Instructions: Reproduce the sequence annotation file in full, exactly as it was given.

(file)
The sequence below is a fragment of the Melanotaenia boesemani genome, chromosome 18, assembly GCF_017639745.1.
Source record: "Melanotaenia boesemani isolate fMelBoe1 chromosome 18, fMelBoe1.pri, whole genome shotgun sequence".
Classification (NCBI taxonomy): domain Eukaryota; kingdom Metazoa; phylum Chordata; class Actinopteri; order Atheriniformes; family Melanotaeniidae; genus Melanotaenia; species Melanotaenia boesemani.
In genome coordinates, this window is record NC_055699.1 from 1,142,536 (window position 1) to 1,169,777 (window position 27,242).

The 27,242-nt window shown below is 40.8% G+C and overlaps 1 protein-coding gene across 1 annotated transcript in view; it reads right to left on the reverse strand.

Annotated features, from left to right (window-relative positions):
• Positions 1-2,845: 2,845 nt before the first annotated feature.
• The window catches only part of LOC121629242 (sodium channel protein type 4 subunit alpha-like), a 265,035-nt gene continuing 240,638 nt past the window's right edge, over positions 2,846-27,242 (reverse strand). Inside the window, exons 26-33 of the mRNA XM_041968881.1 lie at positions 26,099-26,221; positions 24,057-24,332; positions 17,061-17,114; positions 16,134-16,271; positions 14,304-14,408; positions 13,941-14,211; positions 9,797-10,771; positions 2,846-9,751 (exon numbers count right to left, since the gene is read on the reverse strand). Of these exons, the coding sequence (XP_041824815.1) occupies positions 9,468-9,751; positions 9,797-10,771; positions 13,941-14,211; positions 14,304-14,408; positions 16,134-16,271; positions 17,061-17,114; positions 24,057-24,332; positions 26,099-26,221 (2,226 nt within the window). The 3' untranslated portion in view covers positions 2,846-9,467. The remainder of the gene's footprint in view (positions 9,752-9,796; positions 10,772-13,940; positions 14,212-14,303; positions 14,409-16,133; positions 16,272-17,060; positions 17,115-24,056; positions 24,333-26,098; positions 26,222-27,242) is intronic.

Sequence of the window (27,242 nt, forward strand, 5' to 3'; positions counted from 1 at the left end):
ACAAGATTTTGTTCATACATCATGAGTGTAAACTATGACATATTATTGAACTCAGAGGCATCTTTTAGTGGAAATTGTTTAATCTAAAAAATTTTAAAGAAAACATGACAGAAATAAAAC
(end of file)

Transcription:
The sequence below is a fragment of the Melanotaenia boesemani genome, chromosome 18, assembly GCF_017639745.1.
Source record: "Melanotaenia boesemani isolate fMelBoe1 chromosome 18, fMelBoe1.pri, whole genome shotgun sequence".
Classification (NCBI taxonomy): domain Eukaryota; kingdom Metazoa; phylum Chordata; class Actinopteri; order Atheriniformes; family Melanotaeniidae; genus Melanotaenia; species Melanotaenia boesemani.
In genome coordinates, this window is record NC_055699.1 from 1,142,536 (window position 1) to 1,169,777 (window position 27,242).

The 27,242-nt window shown below is 40.8% G+C and overlaps 1 protein-coding gene across 1 annotated transcript in view; it reads right to left on the reverse strand.

Annotated features, from left to right (window-relative positions):
• Positions 1-2,845: 2,845 nt before the first annotated feature.
• The window catches only part of LOC121629242 (sodium channel protein type 4 subunit alpha-like), a 265,035-nt gene continuing 240,638 nt past the window's right edge, over positions 2,846-27,242 (reverse strand). Inside the window, exons 26-33 of the mRNA XM_041968881.1 lie at positions 26,099-26,221; positions 24,057-24,332; positions 17,061-17,114; positions 16,134-16,271; positions 14,304-14,408; positions 13,941-14,211; positions 9,797-10,771; positions 2,846-9,751 (exon numbers count right to left, since the gene is read on the reverse strand). Of these exons, the coding sequence (XP_041824815.1) occupies positions 9,468-9,751; positions 9,797-10,771; positions 13,941-14,211; positions 14,304-14,408; positions 16,134-16,271; positions 17,061-17,114; positions 24,057-24,332; positions 26,099-26,221 (2,226 nt within the window). The 3' untranslated portion in view covers positions 2,846-9,467. The remainder of the gene's footprint in view (positions 9,752-9,796; positions 10,772-13,940; positions 14,212-14,303; positions 14,409-16,133; positions 16,272-17,060; positions 17,115-24,056; positions 24,333-26,098; positions 26,222-27,242) is intronic.

Sequence of the window (27,242 nt, forward strand, 5' to 3'; positions counted from 1 at the left end):
ACAAGATTTTGTTCATACATCATGAGTGTAAACTATGACATATTATTGAACTCAGAGGCATCTTTTAGTGGAAATTGTTTAATCTAAAAAATTTTAAAGAAAACATGACAGAAATAAAAC